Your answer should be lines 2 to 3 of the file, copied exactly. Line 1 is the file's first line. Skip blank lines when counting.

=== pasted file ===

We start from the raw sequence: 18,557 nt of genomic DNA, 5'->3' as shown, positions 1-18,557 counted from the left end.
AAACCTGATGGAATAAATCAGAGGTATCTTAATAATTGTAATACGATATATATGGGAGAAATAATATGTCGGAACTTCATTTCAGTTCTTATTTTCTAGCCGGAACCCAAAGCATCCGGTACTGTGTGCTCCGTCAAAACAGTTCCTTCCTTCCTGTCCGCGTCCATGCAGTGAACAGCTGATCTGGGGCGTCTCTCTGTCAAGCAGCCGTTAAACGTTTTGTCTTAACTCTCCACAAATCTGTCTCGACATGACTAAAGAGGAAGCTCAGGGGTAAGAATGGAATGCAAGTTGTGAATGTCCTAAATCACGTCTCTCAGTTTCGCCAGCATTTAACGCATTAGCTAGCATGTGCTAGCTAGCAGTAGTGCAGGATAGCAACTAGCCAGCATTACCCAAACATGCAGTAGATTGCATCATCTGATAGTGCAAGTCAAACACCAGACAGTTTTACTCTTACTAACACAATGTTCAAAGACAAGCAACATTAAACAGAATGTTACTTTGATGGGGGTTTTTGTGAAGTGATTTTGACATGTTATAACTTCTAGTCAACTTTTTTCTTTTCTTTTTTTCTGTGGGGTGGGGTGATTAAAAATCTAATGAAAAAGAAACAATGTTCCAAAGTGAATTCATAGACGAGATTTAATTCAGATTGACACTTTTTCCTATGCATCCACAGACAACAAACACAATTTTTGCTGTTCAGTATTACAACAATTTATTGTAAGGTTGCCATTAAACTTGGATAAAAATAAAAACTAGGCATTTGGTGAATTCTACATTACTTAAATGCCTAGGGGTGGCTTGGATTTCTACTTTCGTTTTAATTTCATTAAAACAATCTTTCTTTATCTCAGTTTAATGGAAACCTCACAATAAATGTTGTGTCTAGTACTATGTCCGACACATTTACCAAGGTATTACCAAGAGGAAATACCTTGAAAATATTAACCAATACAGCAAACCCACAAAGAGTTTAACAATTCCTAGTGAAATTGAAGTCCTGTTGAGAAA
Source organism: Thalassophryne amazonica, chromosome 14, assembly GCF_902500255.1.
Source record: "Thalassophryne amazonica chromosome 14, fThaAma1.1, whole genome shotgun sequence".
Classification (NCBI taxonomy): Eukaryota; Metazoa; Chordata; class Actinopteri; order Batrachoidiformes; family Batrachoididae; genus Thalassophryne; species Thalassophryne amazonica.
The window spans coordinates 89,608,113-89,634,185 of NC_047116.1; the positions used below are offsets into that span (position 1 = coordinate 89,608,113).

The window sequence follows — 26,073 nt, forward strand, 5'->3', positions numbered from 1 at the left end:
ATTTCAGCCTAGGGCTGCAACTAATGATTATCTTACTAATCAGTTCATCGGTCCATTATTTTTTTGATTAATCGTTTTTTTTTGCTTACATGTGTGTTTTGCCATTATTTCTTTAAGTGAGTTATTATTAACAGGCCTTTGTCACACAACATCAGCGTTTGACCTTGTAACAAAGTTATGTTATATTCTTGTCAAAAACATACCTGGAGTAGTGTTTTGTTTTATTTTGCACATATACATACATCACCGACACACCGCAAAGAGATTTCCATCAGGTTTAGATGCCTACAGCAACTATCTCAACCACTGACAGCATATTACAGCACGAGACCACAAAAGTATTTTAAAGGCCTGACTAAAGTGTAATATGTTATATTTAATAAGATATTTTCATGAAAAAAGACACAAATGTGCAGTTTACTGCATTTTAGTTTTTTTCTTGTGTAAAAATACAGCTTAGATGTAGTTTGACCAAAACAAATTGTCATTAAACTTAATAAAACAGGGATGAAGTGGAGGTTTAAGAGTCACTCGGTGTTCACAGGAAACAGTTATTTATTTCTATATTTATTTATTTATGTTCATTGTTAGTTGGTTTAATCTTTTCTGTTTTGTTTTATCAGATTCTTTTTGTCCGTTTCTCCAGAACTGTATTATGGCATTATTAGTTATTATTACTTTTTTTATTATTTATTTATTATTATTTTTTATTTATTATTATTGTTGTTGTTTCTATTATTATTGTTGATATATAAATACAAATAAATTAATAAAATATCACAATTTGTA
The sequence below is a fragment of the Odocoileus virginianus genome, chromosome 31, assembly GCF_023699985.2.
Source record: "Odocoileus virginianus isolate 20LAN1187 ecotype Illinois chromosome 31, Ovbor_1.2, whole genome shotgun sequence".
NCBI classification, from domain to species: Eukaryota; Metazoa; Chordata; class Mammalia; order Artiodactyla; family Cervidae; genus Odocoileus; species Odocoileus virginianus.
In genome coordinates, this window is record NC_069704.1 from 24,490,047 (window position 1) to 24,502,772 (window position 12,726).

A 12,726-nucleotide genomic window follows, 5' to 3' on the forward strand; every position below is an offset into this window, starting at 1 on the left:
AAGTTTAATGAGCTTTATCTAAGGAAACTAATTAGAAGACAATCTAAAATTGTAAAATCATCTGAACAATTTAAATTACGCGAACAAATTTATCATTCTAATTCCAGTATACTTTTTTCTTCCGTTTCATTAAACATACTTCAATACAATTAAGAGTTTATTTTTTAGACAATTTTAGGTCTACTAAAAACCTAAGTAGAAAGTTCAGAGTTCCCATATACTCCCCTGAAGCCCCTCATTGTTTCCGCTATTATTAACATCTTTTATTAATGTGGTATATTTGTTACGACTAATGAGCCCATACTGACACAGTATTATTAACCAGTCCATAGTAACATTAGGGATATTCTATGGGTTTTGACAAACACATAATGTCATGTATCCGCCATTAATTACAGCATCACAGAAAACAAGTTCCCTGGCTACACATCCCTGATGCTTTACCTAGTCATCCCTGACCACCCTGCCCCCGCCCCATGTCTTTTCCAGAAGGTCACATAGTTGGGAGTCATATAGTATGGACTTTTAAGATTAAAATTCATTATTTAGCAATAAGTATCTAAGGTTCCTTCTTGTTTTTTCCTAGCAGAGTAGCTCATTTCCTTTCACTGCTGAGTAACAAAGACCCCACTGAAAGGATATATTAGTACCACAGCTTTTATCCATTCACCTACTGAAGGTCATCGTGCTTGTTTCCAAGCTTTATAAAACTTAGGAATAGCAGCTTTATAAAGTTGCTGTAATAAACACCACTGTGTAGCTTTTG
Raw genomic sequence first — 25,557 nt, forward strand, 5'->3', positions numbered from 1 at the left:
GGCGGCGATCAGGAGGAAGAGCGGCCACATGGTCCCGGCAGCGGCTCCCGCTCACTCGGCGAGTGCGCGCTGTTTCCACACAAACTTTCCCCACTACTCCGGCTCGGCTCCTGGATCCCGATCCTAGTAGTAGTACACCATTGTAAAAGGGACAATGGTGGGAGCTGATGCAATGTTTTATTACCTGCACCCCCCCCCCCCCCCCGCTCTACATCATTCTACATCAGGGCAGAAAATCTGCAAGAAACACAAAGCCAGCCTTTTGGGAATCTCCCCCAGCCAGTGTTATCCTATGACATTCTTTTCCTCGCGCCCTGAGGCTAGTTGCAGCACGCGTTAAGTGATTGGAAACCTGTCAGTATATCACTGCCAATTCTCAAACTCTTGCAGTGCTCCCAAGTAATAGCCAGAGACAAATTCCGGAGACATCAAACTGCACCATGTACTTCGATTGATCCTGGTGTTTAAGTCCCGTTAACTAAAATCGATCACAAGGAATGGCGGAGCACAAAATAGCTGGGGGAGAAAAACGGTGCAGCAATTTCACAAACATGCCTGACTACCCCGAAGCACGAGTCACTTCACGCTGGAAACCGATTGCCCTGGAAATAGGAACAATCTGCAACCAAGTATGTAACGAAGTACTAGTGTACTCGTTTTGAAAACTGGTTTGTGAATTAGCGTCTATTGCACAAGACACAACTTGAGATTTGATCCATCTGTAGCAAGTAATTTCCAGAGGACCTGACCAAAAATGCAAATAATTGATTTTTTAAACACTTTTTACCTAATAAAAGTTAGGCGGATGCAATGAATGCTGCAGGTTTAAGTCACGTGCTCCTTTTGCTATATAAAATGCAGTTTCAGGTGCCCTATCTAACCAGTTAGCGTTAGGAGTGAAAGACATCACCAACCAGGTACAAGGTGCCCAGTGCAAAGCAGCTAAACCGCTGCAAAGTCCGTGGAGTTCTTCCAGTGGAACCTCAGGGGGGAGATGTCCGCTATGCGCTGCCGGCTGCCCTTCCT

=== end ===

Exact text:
AAACCTGATGGAATAAATCAGAGGTATCTTAATAATTGTAATACGATATATATGGGAGAAATAATATGTCGGAACTTCATTTCAGTTCTTATTTTCTAGCCGGAACCCAAAGCATCCGGTACTGTGTGCTCCGTCAAAACAGTTCCTTCCTTCCTGTCCGCGTCCATGCAGTGAACAGCTGATCTGGGGCGTCTCTCTGTCAAGCAGCCGTTAAACGTTTTGTCTTAACTCTCCACAAATCTGTCTCGACATGACTAAAGAGGAAGCTCAGGGGTAAGAATGGAATGCAAGTTGTGAATGTCCTAAATCACGTCTCTCAGTTTCGCCAGCATTTAACGCATTAGCTAGCATGTGCTAGCTAGCAGTAGTGCAGGATAGCAACTAGCCAGCATTACCCAAACATGCAGTAGATTGCATCATCTGATAGTGCAAGTCAAACACCAGACAGTTTTACTCTTACTAACACAATGTTCAAAGACAAGCAACATTAAACAGAATGTTACTTTGATGGGGGTTTTTGTGAAGTGATTTTGACATGTTATAACTTCTAGTCAACTTTTTTCTTTTCTTTTTTTCTGTGGGGTGGGGTGATTAAAAATCTAATGAAAAAGAAACAATGTTCCAAAGTGAATTCATAGACGAGATTTAATTCAGATTGACACTTTTTCCTATGCATCCACAGACAACAAACACAATTTTTGCTGTTCAGTATTACAACAATTTATTGTAAGGTTGCCATTAAACTTGGATAAAAATAAAAACTAGGCATTTGGTGAATTCTACATTACTTAAATGCCTAGGGGTGGCTTGGATTTCTACTTTCGTTTTAATTTCATTAAAACAATCTTTCTTTATCTCAGTTTAATGGAAACCTCACAATAAATGTTGTGTCTAGTACTATGTCCGACACATTTACCAAGGTATTACCAAGAGGAAATACCTTGAAAATATTAACCAATACAGCAAACCCACAAAGAGTTTAACAATTCCTAGTGAAATTGAAGTCCTGTTGAGAAA
Source organism: Thalassophryne amazonica, chromosome 14, assembly GCF_902500255.1.